Economic Outlook – 11 December 2022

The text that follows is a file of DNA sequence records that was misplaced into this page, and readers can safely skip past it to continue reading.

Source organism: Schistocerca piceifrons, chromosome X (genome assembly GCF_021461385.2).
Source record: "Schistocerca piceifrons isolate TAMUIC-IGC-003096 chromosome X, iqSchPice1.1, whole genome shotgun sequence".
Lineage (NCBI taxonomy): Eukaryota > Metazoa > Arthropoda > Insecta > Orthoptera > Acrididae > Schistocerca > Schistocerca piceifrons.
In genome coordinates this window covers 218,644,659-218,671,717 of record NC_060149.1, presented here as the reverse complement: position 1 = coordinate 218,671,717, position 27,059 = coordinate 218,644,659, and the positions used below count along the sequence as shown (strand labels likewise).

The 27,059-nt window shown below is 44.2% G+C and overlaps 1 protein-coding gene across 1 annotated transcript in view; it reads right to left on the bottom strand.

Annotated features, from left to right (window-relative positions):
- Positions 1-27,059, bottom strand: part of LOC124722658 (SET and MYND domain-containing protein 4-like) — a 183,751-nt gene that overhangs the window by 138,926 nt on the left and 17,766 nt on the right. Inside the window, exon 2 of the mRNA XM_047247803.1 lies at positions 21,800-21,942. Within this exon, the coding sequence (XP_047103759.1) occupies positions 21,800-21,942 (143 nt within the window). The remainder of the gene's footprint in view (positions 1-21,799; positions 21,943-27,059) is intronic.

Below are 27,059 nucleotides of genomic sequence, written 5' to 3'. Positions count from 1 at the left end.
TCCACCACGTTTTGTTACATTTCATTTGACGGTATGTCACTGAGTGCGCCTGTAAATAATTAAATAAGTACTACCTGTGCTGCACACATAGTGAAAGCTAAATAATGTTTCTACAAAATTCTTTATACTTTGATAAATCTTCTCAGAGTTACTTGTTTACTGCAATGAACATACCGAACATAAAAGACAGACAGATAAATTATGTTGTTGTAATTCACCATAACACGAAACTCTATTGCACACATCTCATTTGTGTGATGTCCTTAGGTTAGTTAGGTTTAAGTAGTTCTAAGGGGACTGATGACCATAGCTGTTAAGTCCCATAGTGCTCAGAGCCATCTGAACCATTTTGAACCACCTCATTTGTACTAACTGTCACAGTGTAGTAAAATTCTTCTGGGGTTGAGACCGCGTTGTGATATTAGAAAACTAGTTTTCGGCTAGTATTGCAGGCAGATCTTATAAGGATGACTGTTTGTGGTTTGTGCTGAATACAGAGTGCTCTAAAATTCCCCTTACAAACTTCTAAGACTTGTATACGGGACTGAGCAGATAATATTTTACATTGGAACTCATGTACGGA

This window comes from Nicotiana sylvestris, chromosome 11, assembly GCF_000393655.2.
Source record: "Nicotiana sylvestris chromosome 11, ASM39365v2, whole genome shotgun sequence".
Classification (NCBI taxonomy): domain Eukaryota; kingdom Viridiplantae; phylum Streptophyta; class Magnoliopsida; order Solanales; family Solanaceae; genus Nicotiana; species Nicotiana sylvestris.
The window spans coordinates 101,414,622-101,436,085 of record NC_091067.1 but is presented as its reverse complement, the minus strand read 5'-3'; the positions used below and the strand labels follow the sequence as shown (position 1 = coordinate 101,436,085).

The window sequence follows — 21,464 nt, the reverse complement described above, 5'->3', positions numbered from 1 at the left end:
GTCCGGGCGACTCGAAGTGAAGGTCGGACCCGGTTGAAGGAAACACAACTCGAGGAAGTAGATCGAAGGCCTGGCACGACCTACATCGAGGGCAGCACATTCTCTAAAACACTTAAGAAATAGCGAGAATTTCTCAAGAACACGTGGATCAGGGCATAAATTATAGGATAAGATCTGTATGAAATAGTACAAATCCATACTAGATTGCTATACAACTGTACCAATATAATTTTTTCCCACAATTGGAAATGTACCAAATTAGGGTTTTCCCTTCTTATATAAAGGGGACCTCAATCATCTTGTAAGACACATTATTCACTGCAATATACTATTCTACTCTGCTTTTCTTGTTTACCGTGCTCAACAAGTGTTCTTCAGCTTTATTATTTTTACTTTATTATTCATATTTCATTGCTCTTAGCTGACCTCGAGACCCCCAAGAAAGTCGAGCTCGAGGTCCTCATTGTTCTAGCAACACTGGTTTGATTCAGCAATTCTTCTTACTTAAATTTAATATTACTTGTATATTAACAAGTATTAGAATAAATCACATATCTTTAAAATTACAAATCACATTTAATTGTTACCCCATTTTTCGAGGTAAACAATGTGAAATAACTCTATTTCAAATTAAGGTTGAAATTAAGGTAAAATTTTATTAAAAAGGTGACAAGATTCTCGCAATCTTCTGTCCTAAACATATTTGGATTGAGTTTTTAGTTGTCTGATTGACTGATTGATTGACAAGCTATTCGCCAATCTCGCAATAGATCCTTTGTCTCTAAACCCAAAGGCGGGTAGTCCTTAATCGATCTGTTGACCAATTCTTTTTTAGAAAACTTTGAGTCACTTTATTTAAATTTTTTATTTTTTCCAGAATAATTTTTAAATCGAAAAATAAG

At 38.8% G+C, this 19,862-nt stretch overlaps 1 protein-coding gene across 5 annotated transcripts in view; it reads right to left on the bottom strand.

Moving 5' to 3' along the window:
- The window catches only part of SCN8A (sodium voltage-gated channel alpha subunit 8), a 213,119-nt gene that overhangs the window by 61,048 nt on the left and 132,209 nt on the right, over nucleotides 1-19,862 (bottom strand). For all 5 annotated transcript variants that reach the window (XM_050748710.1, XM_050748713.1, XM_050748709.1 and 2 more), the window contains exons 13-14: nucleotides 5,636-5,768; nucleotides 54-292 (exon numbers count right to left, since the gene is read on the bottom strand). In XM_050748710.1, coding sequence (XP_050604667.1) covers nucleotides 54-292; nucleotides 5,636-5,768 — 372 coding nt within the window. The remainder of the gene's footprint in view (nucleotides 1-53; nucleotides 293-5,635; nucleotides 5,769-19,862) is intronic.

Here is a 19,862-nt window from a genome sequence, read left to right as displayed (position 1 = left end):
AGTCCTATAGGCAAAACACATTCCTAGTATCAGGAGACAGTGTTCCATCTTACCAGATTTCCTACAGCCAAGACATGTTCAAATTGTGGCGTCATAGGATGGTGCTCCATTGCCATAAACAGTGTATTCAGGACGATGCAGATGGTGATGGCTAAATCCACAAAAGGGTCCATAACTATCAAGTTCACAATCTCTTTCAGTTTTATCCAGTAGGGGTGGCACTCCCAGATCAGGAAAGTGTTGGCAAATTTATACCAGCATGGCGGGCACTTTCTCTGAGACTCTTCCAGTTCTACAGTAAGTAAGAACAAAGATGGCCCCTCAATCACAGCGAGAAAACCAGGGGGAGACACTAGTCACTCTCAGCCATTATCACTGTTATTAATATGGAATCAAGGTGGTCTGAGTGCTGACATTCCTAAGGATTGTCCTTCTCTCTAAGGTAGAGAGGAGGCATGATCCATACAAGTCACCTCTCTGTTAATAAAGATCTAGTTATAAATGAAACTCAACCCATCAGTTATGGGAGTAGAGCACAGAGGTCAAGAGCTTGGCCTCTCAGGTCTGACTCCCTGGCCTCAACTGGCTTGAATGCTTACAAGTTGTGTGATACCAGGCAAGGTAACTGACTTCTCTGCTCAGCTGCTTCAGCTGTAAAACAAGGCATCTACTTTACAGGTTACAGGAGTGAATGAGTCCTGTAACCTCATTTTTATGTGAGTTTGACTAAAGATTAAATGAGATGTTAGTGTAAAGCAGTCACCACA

The November release of the ISM services index kicked off the week with a surprisingly strong reading on the U.S. economy. The index rose 2.1 points to 56.5 despite consensus expectations for a roughly one-point decline. The outturn was higher than any of the 60 forecast estimates submitted to Bloomberg. The better-than-expected gain was due almost entirely to a 9.0-point increase in the business activity index. This component is now at its highest reading in almost a year, signaling economic growth in the service sector remained widespread through November. The new orders component fell slightly but remained in solid territory at 56.0   The ISM services prices paid component declined last month, but a reading of 70.0 suggests price pressures still remain elevated. In contrast, the prices paid component in the ISM manufacturing index has fallen to 43.0, the lowest reading since May 2020. This is the largest gap on record for the two price indices and speaks to the different inflation dynamics for service-providers and manufacturers   Producer price index (PPI) data for November was reflective of this divergence between goods and services inflation. The PPI for final demand increased by 0.3% in November. Beneath the headline, prices for final demand services rose 0.4%, while final demand goods prices inched up just 0.1% in the month. Even as a reprieve in goods prices can be witnessed, the slow descent in the larger services sector speaks to the fact that it will take time for inflation to return to target and that the Fed still has work to do in its fight against inflation   Continuing jobless claims increased to 1.67M through the week ending November 26. On an absolute basis, the level of claims is still quite low. For context, continuing claims averaged 1.70M in 2019 in what was a tight labor market   Trade data showed that goods exports declined in October, with a notable weakness in industrial supplies and materials (includes petroleum products), providing more evidence of dwindling demand from overseas. This contributed to a widening in the trade deficit to $78.2 billion. Imports also improved marginally supported by an increase in domestic demand for foreign goods, partially offset by weaker services imports from abroad   Consumer demand has proven a bit more resilient recently, and it looks to have been supported by consumer credit, which continued to expand in October despite higher interest rates. Consumer credit outstanding increased by $27.0 billion on the month (7.1% annualized), driven by nonrevolving credit, which gained $17.0 billion   According to FactSet Research, during the months of October and November, analysts lowered EPS estimates for S&P 500 companies for the fourth quarter by a larger margin than average. The Q4 bottom-up EPS estimate, which is an aggregation of the median EPS estimates for Q4 for all the companies in the index, decreased by 5.6% to $54.58 from $57.79 from September 30 to November 30   Stocks gave back much of the previous two weeks’ gains, as some surprisingly strong economic data dampened hopes that the Federal Reserve might soon be able to curb its program of raising interest rates to cool inflation. The S&P 500 Index recorded its worst return in five weeks, while the small-cap Russell 2000 Index endured its worst week since late September. Thechnical factors may have played a role in the declines, with the S&P 500 unable to stay above its 200-day moving average following the recent rally   Markets gave back some of the big gains made late last week after comments from Fed Chair Jerome Powell were taken as dovish. The catalyst for the bulk of the retracement? An article in the Wall Street Journal on Monday pushing back against last week’s rise in asset prices, which said officials could continue lifting rates to higher levels than the market currently expects due to elevated wage pressures, Nick Timiraos reported. The article also noted that Powell has told associates that he hasn’t changed his view that the bigger mistake the Fed could make would be to do too little to control inflation rather than too much   With only a few weeks left in the year, investors are cautiously awaiting two of the most important remaining US macro data points: the US consumer price index reading for November (released Tuesday) and the conclusion of the December FOMC (occurring Wednesday). After peaking at 9.1% year over year in June, CPI has edged lower four out of the past five months, and economists expect a further decline to 7.3% from the 7.7% level in October. Core inflation is expected to fall to 6.1% in November from October’s 6.3%. Markets expect the Fed to raise rates next week by 0.5%, to between 4.25% and 4.50%, and eagerly await its so-called dot plot, which illustrates policymakers’ rate expectations along with their economic projections. On Thursday, the European Central Bank and the Bank of England meet; both are expected to hike rates by a half-point   The expectation for inflation in November is a deceleration to a 0.2% MoM gain, translating to a 7.2% YoY pace. Food prices, at the grocery store and at restaurants, likely continued to rise at a strong monthly pace. However, a decline in energy prices and used car prices look to have dampened the overall gain in price level   On Thursday, retails sales it out. Total retail sales, and even when excluding autos, expanded 1.3% MoM in October, showing that consumers still have some spending endurance despite their historically low saving rate and still-elevated inflation. Retail sales is expected to gain a 0.8% in October. Regardless of rising prices, consumers are continuing to spend more and more. While a positive note for demand across most sectors, this consumer resilience continues to give firms flexibility in price increases in passing costs on to consumers, heightening some upside risk to inflation